The Alan Katz Health Care Reform Blog

Health Care Reform From One Person's Perspective

Hillary Clinton on Health Care Reform: Part I

Posted by Alan on March 26, 2007

The botched attempt to pass comprehensive health care reform remains one of the seminal events of the Clinton Administration. It was the first time a First Lady was given responsibility for passage of such an immense public policy undertaking. Hillary Clinton undertook the responsibility with zeal, deploying a massive task force to thoroughly examine the issues and deliver a solution to the American people.

What they came up with went down in flames.

In part, this stems from the political deafness displayed by now Senator Hillary Clinton and members of her task force. There was the brilliant way they demeaned and ignored members of Congress, the rightousness in which they cloaked their arguments and the arrogance. Oh, the arrogance.

In one memorable instance for insurance agents, Hillary Clinton told Lori Proctor, a broker from Ohio, that there being no role in her plan for agents was OK, because, “… someone as bright as you could find something else to do.” An arrogant response to a legitimate question, made more foolish by making it in front of a Wall Street Journal reporter.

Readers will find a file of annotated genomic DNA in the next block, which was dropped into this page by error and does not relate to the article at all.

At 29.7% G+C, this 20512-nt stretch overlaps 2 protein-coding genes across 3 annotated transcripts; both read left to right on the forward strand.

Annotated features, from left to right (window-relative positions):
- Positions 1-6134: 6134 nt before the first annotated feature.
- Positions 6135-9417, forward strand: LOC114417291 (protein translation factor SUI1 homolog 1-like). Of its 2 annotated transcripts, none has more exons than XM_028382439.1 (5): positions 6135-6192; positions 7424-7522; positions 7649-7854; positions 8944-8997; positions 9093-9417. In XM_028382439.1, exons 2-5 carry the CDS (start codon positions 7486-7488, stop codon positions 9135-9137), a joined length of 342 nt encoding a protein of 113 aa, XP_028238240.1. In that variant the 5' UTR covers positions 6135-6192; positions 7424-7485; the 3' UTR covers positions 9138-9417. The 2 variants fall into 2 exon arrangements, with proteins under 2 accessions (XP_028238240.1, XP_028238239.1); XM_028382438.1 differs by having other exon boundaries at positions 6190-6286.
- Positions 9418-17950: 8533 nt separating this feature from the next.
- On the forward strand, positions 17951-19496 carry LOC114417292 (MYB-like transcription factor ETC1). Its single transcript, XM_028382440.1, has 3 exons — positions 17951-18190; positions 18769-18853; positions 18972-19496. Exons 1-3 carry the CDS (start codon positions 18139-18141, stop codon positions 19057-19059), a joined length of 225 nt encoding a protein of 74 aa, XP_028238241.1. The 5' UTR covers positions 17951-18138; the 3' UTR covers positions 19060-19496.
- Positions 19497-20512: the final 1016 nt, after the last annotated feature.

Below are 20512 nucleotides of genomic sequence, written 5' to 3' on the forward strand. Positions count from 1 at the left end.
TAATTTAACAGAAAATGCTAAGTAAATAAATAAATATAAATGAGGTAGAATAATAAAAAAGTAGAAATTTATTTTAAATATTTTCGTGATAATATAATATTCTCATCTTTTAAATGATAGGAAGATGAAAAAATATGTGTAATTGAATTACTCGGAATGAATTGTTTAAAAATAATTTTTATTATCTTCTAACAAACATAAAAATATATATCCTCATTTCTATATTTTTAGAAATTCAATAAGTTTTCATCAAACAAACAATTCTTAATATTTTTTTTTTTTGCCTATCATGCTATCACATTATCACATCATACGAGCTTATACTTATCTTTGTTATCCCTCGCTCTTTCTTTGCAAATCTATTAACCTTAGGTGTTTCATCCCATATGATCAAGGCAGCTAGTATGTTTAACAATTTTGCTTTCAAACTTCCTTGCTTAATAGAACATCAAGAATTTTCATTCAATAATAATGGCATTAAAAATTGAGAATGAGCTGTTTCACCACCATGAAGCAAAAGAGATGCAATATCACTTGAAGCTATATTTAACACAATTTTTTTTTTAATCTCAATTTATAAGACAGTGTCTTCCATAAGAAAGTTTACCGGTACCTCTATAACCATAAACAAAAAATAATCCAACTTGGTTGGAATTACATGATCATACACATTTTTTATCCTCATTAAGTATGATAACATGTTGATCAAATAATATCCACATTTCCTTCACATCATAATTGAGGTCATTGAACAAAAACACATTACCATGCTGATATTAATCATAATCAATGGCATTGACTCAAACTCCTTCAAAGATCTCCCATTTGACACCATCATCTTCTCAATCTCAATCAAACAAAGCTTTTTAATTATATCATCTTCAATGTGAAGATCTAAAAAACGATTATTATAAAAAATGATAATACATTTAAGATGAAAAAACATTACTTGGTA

My favorite example of the Clinton Task Force arrogance came from Walter Zelman, formerly a deputy California Insurance Commission under (now Lieutenant Governor) John Garamendi. He explain that when Garamendi tried to remake California’s health care system it required a document of only a couple dozen pages. Now, as a member of the the Clinton Administration, he was pleased they had hundreds of pages worth of reform because that’s what it took to cover all the possible consequences of the Clinton plan. The audacity of believing a group of people could impact one-fifth of the nation’s economy and not come afoul of the law of unintended consequences, struck me as monumental folly — and unmatched arrogance.

I led the National Association of Health Underwriters’ legislative efforts during the Clinton health care debate. At one point I had the priviledge of testifying before four Congressional sub-committees in a single week. What the Clinton forces did manage to do is raise health care reform to the dominate political issue of its time. What they failed to do was accomplish anything, a squandering of an opportunity that impacts the country — and the health care reform debate — to this day.

So now Hillary Clinton is running for president. What would be in store for the country if she were to win? That’s the topic of my next post.


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